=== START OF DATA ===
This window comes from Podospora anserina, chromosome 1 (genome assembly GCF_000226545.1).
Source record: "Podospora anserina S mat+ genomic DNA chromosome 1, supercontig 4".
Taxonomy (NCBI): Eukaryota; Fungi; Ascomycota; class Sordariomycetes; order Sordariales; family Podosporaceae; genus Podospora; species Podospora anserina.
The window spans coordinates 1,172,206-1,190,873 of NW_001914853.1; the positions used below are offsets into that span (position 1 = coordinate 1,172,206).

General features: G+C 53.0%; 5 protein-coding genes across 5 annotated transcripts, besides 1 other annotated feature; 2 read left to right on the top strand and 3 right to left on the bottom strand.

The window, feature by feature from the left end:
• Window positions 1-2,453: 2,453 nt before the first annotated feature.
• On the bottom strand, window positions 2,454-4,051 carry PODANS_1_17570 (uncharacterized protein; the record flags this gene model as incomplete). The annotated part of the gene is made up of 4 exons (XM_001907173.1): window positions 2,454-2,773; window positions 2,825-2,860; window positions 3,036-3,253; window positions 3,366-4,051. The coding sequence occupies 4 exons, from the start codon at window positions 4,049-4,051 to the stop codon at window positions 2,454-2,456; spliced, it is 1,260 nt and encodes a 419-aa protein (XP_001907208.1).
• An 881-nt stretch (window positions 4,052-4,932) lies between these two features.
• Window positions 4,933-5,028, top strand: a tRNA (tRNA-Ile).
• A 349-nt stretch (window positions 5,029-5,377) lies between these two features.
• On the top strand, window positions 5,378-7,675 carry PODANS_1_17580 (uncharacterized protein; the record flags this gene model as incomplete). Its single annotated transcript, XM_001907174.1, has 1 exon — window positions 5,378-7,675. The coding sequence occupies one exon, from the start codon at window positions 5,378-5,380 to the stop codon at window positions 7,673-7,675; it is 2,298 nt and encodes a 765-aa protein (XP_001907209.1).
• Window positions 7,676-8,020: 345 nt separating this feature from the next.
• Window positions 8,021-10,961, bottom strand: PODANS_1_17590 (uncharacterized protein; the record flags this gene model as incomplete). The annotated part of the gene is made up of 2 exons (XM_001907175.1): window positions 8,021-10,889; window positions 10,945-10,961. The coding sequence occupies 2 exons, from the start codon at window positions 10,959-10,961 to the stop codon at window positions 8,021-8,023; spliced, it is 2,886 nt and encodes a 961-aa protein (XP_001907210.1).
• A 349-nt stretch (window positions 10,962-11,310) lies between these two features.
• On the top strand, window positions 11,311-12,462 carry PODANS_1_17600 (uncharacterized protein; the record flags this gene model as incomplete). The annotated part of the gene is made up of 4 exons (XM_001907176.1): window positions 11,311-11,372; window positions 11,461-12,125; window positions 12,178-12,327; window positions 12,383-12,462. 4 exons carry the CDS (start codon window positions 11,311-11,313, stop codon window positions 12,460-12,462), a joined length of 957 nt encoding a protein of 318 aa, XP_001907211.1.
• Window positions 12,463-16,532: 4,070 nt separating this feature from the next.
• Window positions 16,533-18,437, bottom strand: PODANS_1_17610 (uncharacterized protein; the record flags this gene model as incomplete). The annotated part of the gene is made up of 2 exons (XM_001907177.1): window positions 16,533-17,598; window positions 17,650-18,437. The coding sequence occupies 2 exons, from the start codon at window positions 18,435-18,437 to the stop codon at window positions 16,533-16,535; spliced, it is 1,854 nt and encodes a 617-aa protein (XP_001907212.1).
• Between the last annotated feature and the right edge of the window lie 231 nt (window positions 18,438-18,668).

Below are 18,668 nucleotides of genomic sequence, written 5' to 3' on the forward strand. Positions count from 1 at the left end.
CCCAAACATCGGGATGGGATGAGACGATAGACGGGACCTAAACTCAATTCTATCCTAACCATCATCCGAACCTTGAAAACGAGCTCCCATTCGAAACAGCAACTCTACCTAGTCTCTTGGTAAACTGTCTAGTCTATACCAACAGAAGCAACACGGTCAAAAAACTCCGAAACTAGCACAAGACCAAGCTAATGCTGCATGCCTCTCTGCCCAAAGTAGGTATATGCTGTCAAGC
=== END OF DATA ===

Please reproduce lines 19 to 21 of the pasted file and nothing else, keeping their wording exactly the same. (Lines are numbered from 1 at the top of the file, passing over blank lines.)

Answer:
• Between the last annotated feature and the right edge of the window lie 231 nt (window positions 18,438-18,668).

Below are 18,668 nucleotides of genomic sequence, written 5' to 3' on the forward strand. Positions count from 1 at the left end.
CCCAAACATCGGGATGGGATGAGACGATAGACGGGACCTAAACTCAATTCTATCCTAACCATCATCCGAACCTTGAAAACGAGCTCCCATTCGAAACAGCAACTCTACCTAGTCTCTTGGTAAACTGTCTAGTCTATACCAACAGAAGCAACACGGTCAAAAAACTCCGAAACTAGCACAAGACCAAGCTAATGCTGCATGCCTCTCTGCCCAAAGTAGGTATATGCTGTCAAGC